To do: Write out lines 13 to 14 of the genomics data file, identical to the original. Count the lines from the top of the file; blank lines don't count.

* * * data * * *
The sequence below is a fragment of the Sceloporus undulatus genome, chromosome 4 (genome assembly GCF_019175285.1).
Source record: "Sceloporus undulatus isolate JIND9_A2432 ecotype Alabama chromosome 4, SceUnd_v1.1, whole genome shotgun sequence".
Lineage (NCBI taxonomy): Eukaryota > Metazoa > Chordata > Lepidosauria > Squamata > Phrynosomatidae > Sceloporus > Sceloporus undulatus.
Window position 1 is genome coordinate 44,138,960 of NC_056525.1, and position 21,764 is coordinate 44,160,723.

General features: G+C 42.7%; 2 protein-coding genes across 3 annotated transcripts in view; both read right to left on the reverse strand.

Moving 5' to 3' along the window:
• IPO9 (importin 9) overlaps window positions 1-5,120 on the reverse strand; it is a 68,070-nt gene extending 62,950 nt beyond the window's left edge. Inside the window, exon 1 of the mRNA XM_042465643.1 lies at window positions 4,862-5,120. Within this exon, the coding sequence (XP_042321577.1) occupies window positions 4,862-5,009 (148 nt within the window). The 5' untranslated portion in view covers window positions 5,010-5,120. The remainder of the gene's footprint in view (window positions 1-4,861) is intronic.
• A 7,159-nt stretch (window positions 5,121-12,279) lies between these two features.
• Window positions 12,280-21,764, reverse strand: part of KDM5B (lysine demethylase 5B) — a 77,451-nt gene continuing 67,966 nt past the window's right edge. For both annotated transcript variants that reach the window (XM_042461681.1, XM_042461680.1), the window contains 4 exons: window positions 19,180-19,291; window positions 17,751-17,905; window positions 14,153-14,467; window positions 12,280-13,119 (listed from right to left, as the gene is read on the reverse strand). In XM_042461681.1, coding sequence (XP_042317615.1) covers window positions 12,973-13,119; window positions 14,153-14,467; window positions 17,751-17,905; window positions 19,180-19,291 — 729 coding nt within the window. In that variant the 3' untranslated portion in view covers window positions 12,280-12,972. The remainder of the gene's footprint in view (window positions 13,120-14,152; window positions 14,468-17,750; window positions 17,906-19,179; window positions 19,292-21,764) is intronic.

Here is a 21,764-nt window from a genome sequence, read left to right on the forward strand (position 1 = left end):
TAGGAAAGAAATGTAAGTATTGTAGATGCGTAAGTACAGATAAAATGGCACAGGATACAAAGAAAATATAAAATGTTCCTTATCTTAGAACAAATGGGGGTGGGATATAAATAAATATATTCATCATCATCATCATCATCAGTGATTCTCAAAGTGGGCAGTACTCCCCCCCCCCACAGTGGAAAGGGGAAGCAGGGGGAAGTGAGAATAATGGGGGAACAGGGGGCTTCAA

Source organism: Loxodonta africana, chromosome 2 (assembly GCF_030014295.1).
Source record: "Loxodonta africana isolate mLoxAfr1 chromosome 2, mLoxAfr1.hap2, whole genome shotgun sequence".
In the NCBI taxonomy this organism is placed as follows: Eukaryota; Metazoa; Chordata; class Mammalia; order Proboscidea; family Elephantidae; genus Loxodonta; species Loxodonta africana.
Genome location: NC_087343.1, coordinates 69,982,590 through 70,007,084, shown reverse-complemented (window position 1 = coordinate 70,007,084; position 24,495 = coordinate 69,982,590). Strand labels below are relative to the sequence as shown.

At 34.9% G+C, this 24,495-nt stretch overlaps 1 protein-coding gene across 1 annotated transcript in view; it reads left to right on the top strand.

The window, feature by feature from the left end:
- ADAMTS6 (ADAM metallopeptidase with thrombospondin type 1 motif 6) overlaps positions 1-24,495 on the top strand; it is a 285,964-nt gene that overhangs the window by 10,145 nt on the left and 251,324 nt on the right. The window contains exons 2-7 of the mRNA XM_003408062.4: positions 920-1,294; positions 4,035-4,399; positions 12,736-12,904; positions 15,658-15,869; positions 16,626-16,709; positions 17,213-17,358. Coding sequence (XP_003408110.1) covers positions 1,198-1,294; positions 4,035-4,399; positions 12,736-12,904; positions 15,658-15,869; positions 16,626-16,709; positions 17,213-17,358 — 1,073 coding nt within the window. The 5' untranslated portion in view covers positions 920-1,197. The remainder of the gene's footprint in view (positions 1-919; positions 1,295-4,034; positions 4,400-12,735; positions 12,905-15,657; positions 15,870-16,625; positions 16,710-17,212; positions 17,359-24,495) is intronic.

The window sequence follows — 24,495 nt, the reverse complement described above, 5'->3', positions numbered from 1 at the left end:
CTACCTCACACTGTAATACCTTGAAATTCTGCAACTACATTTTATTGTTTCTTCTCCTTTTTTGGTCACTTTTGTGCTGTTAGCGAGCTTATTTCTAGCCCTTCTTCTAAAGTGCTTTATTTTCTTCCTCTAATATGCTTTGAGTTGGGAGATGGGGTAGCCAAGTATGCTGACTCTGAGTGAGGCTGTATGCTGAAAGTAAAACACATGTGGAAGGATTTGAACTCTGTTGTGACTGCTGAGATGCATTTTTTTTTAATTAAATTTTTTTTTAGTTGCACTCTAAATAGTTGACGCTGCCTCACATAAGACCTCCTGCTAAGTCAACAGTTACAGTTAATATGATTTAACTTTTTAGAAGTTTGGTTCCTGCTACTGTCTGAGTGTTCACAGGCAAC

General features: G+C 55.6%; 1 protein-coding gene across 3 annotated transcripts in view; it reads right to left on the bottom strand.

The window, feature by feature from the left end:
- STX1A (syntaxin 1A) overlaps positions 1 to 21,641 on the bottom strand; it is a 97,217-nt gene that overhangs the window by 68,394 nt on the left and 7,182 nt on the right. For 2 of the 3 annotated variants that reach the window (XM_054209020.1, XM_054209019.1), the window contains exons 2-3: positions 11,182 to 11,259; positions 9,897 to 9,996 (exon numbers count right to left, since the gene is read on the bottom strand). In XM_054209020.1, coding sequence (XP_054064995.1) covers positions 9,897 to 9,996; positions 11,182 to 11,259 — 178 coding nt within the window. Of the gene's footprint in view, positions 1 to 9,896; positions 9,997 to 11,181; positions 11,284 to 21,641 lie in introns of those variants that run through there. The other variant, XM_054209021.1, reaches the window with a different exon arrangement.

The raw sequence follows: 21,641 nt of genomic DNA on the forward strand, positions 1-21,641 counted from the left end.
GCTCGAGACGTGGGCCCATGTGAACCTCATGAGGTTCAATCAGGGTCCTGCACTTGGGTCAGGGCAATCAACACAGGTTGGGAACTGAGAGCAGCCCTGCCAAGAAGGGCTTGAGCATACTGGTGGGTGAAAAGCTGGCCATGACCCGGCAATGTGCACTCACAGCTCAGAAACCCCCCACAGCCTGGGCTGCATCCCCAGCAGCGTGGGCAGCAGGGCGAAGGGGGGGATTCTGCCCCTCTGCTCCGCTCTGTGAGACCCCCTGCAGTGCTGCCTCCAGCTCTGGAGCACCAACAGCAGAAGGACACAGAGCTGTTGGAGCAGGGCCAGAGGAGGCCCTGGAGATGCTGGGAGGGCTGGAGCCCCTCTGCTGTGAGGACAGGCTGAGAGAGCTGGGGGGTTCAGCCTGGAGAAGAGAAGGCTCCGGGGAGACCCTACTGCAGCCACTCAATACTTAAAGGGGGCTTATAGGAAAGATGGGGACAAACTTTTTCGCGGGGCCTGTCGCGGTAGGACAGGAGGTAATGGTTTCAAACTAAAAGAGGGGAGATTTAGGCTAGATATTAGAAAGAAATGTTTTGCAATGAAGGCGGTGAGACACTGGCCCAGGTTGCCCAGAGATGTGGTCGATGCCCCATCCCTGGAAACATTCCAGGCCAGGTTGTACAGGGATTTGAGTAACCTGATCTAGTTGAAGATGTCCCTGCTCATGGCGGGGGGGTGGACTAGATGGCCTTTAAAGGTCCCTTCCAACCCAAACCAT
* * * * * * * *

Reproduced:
Source record: "Loxodonta africana isolate mLoxAfr1 chromosome 2, mLoxAfr1.hap2, whole genome shotgun sequence".
In the NCBI taxonomy this organism is placed as follows: Eukaryota; Metazoa; Chordata; class Mammalia; order Proboscidea; family Elephantidae; genus Loxodonta; species Loxodonta africana.